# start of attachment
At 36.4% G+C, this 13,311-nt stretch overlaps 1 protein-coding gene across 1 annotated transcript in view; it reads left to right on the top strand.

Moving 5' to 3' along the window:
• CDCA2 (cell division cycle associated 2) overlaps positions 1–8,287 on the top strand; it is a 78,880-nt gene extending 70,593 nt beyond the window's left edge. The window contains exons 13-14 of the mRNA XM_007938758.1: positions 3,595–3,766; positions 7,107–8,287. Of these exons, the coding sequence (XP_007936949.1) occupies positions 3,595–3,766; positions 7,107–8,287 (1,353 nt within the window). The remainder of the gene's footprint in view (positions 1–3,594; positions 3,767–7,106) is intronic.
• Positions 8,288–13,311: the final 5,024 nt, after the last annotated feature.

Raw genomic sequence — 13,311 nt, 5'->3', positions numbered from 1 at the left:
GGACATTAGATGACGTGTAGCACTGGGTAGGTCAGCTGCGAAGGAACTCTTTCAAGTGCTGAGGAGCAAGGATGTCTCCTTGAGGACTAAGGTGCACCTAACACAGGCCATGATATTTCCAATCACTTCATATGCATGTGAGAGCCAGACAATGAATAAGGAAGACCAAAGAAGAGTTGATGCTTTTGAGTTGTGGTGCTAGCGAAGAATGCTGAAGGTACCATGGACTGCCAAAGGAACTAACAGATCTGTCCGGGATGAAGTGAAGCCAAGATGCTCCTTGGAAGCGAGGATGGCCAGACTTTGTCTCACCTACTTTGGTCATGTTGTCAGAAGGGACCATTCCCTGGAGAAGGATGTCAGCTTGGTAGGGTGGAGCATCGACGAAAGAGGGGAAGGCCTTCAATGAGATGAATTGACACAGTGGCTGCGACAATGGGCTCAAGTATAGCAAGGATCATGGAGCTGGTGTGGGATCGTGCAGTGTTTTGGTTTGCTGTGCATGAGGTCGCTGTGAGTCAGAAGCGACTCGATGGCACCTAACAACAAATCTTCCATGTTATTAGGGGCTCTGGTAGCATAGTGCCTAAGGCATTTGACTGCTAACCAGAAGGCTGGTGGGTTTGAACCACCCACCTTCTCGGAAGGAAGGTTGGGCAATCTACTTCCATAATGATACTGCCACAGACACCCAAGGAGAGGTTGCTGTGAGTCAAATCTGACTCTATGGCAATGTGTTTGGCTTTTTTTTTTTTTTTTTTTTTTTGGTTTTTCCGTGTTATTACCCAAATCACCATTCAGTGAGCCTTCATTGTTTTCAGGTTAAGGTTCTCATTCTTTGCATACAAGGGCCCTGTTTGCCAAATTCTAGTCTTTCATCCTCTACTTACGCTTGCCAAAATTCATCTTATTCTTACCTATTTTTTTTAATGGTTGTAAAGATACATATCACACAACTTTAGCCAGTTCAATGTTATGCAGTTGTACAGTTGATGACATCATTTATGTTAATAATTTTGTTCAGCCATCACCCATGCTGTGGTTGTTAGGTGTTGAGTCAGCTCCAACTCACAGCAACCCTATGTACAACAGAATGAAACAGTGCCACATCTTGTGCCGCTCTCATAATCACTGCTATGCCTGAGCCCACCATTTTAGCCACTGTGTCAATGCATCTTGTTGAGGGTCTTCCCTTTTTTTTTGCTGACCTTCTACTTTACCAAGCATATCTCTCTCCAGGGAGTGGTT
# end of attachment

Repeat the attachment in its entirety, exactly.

At 36.4% G+C, this 13,311-nt stretch overlaps 1 protein-coding gene across 1 annotated transcript in view; it reads left to right on the top strand.

Moving 5' to 3' along the window:
• CDCA2 (cell division cycle associated 2) overlaps positions 1–8,287 on the top strand; it is a 78,880-nt gene extending 70,593 nt beyond the window's left edge. The window contains exons 13-14 of the mRNA XM_007938758.1: positions 3,595–3,766; positions 7,107–8,287. Of these exons, the coding sequence (XP_007936949.1) occupies positions 3,595–3,766; positions 7,107–8,287 (1,353 nt within the window). The remainder of the gene's footprint in view (positions 1–3,594; positions 3,767–7,106) is intronic.
• Positions 8,288–13,311: the final 5,024 nt, after the last annotated feature.

Raw genomic sequence — 13,311 nt, 5'->3', positions numbered from 1 at the left:
GGACATTAGATGACGTGTAGCACTGGGTAGGTCAGCTGCGAAGGAACTCTTTCAAGTGCTGAGGAGCAAGGATGTCTCCTTGAGGACTAAGGTGCACCTAACACAGGCCATGATATTTCCAATCACTTCATATGCATGTGAGAGCCAGACAATGAATAAGGAAGACCAAAGAAGAGTTGATGCTTTTGAGTTGTGGTGCTAGCGAAGAATGCTGAAGGTACCATGGACTGCCAAAGGAACTAACAGATCTGTCCGGGATGAAGTGAAGCCAAGATGCTCCTTGGAAGCGAGGATGGCCAGACTTTGTCTCACCTACTTTGGTCATGTTGTCAGAAGGGACCATTCCCTGGAGAAGGATGTCAGCTTGGTAGGGTGGAGCATCGACGAAAGAGGGGAAGGCCTTCAATGAGATGAATTGACACAGTGGCTGCGACAATGGGCTCAAGTATAGCAAGGATCATGGAGCTGGTGTGGGATCGTGCAGTGTTTTGGTTTGCTGTGCATGAGGTCGCTGTGAGTCAGAAGCGACTCGATGGCACCTAACAACAAATCTTCCATGTTATTAGGGGCTCTGGTAGCATAGTGCCTAAGGCATTTGACTGCTAACCAGAAGGCTGGTGGGTTTGAACCACCCACCTTCTCGGAAGGAAGGTTGGGCAATCTACTTCCATAATGATACTGCCACAGACACCCAAGGAGAGGTTGCTGTGAGTCAAATCTGACTCTATGGCAATGTGTTTGGCTTTTTTTTTTTTTTTTTTTTTTTGGTTTTTCCGTGTTATTACCCAAATCACCATTCAGTGAGCCTTCATTGTTTTCAGGTTAAGGTTCTCATTCTTTGCATACAAGGGCCCTGTTTGCCAAATTCTAGTCTTTCATCCTCTACTTACGCTTGCCAAAATTCATCTTATTCTTACCTATTTTTTTTAATGGTTGTAAAGATACATATCACACAACTTTAGCCAGTTCAATGTTATGCAGTTGTACAGTTGATGACATCATTTATGTTAATAATTTTGTTCAGCCATCACCCATGCTGTGGTTGTTAGGTGTTGAGTCAGCTCCAACTCACAGCAACCCTATGTACAACAGAATGAAACAGTGCCACATCTTGTGCCGCTCTCATAATCACTGCTATGCCTGAGCCCACCATTTTAGCCACTGTGTCAATGCATCTTGTTGAGGGTCTTCCCTTTTTTTTTGCTGACCTTCTACTTTACCAAGCATATCTCTCTCCAGGGAGTGGTT